POSTERS: Proteomics / metabolomics / genomics
Preliminary study on exogenous NAD+-induced transcriptome changes in vegetable crops by RNA-seq
Yi Huang - University of Florida. Yuncong Li- University of Florida, Nicholas Dufault- University of Florida, Zhonglin Mou- University of Florida, Shouan Zhang- University of Florida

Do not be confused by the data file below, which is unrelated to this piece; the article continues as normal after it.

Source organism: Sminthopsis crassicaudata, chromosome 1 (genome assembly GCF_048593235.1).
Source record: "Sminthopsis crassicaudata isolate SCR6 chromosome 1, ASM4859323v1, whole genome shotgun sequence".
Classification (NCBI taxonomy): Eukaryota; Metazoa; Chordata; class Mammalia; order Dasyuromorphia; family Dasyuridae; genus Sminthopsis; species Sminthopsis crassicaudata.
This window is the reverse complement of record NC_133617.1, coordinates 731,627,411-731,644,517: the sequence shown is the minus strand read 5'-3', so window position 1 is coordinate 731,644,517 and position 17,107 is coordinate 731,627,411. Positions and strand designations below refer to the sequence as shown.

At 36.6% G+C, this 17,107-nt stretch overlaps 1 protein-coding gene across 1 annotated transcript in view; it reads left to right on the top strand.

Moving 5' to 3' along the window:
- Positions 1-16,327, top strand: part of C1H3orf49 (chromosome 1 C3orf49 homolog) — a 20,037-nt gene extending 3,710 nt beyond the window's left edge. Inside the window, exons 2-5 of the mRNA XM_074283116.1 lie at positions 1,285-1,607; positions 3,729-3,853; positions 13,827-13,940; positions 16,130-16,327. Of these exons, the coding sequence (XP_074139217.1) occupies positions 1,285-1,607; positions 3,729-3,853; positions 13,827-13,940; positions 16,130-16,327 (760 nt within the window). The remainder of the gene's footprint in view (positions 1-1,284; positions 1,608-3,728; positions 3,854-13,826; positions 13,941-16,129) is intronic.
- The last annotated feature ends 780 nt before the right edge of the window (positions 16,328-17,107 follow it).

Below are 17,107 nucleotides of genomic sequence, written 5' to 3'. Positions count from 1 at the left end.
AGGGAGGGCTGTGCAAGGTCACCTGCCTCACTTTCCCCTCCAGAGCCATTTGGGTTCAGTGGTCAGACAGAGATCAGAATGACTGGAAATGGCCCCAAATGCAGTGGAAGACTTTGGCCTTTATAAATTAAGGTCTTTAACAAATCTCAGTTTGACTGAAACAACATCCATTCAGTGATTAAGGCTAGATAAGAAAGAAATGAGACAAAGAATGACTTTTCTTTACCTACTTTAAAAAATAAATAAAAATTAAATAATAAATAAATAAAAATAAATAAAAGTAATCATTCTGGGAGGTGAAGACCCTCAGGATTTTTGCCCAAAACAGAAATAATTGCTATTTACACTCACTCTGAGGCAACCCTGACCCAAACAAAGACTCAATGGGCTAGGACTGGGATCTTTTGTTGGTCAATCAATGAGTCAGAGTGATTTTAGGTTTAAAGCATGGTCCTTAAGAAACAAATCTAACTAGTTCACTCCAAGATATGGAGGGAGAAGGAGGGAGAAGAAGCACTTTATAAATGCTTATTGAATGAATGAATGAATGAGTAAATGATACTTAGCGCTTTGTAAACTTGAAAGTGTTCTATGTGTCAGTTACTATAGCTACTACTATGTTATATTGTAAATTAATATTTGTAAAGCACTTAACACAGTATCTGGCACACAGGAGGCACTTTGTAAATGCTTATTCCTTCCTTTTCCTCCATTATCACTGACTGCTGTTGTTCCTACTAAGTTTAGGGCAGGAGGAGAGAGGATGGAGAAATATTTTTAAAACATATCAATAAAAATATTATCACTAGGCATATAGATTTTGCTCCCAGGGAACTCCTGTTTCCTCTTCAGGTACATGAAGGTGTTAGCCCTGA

Beta-nicotinamide adenine dinucleotide (NAD+) is a ubiquitous electron carrier involved in many metabolic pathways. In the greenhouse, NAD+ was confirmed for its potential to reduce disease severity of powdery mildew (Podosphaera xanthii) on squash and halo blight (Pseudomonas syringae pv. phaseolicola) on snapbean. However, the underlying molecular mechanisms in these crops following NAD+ treatment remain unknown. RNA-seq has been developed to investigate a variety of biological responses by measuring the abundance of different RNAs. In this study, we monitored the change of genes in plants after NAD+ treatment by RNA-seq. True leaves of both crops were collected 4 h after NAD+ or water (mock) treatment. Total RNA was extracted and subjected to RNA-seq assays. Preliminary data analysis revealed that 15344 and 7552 genes were upregulated, and 8479 and 12502 genes were downregulated in squash and snap bean, respectively. These results indicate that exogenous NAD+ induces profound transcriptome changes in both crops. Meanwhile, 25 and 13 lectin receptor kinase (LecRK) genes, which are homologous to the Arabidopsis extracellular NAD+ (eNAD+) receptor gene LecRK-I.8, were upregulated in squash and snap bean, respectively. These results suggest that squash and snap bean may also use LecRKs to sense eNAD+. Further studies will focus on RNA-seq analysis of the kinetics of NAD+-induced transcriptome changes and identification of the eNAD+ receptors in squash and snap bean.